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Automobiles

Toyota halts Japan production as carmakers slam on the brakes

Industry hopes to weather storm with strong balance sheets

Toyota, the world's largest automaker, has already halted production at most of its European car plants, as well as all of its facilities in the U.S., Canada and Mexico. (Photo by Kohnosuke Urata)

TOKYO -- Toyota Motor suspended production at five plants across Japan on Friday, joining the ranks of automakers throughout the world that have been forced to do the same as the coronavirus pandemic stifles sales. 

However, Japan's largest automaker said it hopes its strong cash position can help it endure the pain.

"I have said multiple times that the speed of change is fast, but the truth is, it was shocking just how much the world could change in an instant," Toyota President Akio Toyoda said. Toyoda, who also heads the Japan Automobile Manufacturers Association, was speaking last month.

Honda and Nissan Motor have also signaled plans to halt production in Japan, with Suzuki halting all of its plants and Mitsubishi Motors already partially suspending the assembly of light vehicles.

"No one is thinking of buying a new car at the moment," said Takaki Nakanishi, CEO of Nakanishi Research Institute, a Tokyo-based auto industry research company.

Toyota has requested a 1 trillion yen ($9.2 billion) emergency credit line from Sumitomo Mitsui Banking Corporation and MUFG Bank to help it weather the pandemic. This follows Moody's downgrade last week of its credit ratings for Toyota, Honda and Nissan, saying the sector was expected to remain vulnerable to the coronavirus outbreak given its sensitivity to consumer demand and sentiment.

But with more than 6 trillion yen in cash and short-term investments, as well as 23 trillion yen in retained earnings, analysts say Toyota's balance sheet looks stable for now.

"Japanese automakers have solidified their financial performance after the financial crisis of 2008, and are now quite prepared for emergency circumstances," said Seiji Sugiura, senior analyst at the Tokai Tokyo Research Institute.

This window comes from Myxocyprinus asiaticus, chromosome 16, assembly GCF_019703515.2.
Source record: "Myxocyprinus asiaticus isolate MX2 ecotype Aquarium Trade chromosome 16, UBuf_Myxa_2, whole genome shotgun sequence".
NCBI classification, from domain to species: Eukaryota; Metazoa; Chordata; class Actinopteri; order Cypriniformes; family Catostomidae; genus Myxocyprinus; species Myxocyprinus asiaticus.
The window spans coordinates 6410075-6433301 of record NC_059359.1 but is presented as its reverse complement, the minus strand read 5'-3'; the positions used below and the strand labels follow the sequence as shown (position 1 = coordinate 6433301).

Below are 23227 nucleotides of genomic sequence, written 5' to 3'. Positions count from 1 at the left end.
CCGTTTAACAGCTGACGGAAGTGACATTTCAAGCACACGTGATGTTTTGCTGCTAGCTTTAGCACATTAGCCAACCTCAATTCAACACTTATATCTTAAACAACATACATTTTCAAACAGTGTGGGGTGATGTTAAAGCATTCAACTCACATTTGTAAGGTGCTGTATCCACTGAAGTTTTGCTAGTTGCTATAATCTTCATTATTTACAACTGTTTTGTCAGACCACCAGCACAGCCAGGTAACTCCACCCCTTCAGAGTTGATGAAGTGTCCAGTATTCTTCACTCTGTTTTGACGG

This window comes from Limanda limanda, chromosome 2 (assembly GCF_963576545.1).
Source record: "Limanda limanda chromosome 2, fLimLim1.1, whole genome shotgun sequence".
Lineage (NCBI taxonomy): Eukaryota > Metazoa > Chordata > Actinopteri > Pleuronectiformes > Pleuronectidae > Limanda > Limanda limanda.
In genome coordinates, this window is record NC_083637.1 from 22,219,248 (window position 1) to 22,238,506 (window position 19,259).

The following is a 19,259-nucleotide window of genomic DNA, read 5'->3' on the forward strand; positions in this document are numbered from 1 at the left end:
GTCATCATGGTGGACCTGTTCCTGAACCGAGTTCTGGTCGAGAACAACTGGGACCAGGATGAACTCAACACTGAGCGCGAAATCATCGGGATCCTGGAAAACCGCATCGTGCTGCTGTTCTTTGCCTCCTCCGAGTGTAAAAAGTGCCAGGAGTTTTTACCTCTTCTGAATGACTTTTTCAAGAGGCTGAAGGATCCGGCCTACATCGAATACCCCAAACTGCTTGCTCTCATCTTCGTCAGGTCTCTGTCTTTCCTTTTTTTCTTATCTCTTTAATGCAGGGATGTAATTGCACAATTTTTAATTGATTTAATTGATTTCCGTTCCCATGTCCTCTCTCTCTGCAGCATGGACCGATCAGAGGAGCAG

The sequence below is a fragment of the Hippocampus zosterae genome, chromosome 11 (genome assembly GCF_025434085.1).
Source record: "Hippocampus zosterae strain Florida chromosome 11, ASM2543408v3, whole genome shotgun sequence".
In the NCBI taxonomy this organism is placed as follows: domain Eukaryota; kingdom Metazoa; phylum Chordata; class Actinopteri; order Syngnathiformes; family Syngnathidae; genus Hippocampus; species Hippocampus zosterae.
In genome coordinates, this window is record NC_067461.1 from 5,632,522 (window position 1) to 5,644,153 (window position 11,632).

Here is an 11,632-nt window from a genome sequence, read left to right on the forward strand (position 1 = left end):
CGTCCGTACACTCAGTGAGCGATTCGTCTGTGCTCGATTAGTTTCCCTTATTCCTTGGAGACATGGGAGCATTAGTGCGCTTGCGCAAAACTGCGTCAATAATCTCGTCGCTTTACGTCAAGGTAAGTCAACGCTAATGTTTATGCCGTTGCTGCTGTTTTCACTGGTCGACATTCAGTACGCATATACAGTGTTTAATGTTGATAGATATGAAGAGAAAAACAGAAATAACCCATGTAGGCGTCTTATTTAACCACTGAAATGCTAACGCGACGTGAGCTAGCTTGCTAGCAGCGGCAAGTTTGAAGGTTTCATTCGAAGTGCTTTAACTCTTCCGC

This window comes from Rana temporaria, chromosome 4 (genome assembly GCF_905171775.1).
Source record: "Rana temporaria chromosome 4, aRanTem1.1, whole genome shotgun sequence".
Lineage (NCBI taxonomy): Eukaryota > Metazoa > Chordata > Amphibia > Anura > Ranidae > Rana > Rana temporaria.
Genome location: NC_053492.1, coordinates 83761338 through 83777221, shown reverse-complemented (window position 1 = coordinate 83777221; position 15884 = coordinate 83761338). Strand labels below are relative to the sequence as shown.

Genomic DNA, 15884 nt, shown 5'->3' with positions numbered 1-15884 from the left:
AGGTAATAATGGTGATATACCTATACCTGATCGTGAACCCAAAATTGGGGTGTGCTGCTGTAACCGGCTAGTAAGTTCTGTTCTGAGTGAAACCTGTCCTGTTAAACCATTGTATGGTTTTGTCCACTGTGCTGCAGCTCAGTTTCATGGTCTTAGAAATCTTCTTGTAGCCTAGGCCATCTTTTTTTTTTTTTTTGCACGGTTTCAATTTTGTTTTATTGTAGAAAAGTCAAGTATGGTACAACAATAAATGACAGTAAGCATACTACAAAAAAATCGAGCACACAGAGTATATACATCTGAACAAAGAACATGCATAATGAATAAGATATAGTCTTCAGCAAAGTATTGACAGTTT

Nakanishi, who also sees Toyota's credit line request as "a precautionary measure to be prepared for the worst," warned the coronavirus crisis could affect the automotive industry even further.

"Coronavirus has first emerged as a problem disturbing the global supply chain from China. But now the pandemic has completely damaged consumption," Nakanishi said.

Still, Japan's nine major carmakers have enough cash on hand to cover around two months of revenue on average, said Tokai Tokyo Research Institute's Sugiura, with Toyota able to cover 2.4 months, thanks to strong retained earnings which account for 43.4% of their total assets.

Toyota said last week it would halt production at five of its Japan plants, including the company's home base in central Aichi Prefecture, until April 15, and may extend the suspension depending on demand.

Models affected include the 4Runner sport utility vehicle for the North American market and China-bound Lexus. Toyota will also halt production at three of its plants in Thailand from April 7 to 17.

Suzuki Motor stopped all of its operations on Wednesday until Friday due to delays in the supply of components supplied from India, which is under lockdown.

Nissan Motor will suspend production at three facilities, including in Tochigi Prefecture which produces its luxury models, while Honda will also halt two of its plants for two days in mid-April.

Mitsubishi Motors has already partially halted its fabrication of light vehicle models in Okayama Prefecture until April 10.

The production halts follow the shutting down of plants in Europe, Southeast Asia and North America, where Toyota, Honda, Nissan and Subaru among top 10 selling marques.

The U.S. imports nearly 1.7 million vehicles annually from Japan, according to the Japan External Trade Organization, accounting for almost 20% of Japan's domestic production.

Unit vehicle sales in North America account for more than 30% of sales for both Nissan and Honda, while Toyota sells nearly 28% of its vehicles there with the third highest market share after General Motors and Ford Motor. Subaru sells 70% of its vehicles in the U.S.

As the coronavirus pandemic continues to pound U.S. consumer confidence, forcing dealerships across the country to shutter, automotive website TrueCar expects total new vehicle sales already fell by 37% last month from a year ago.

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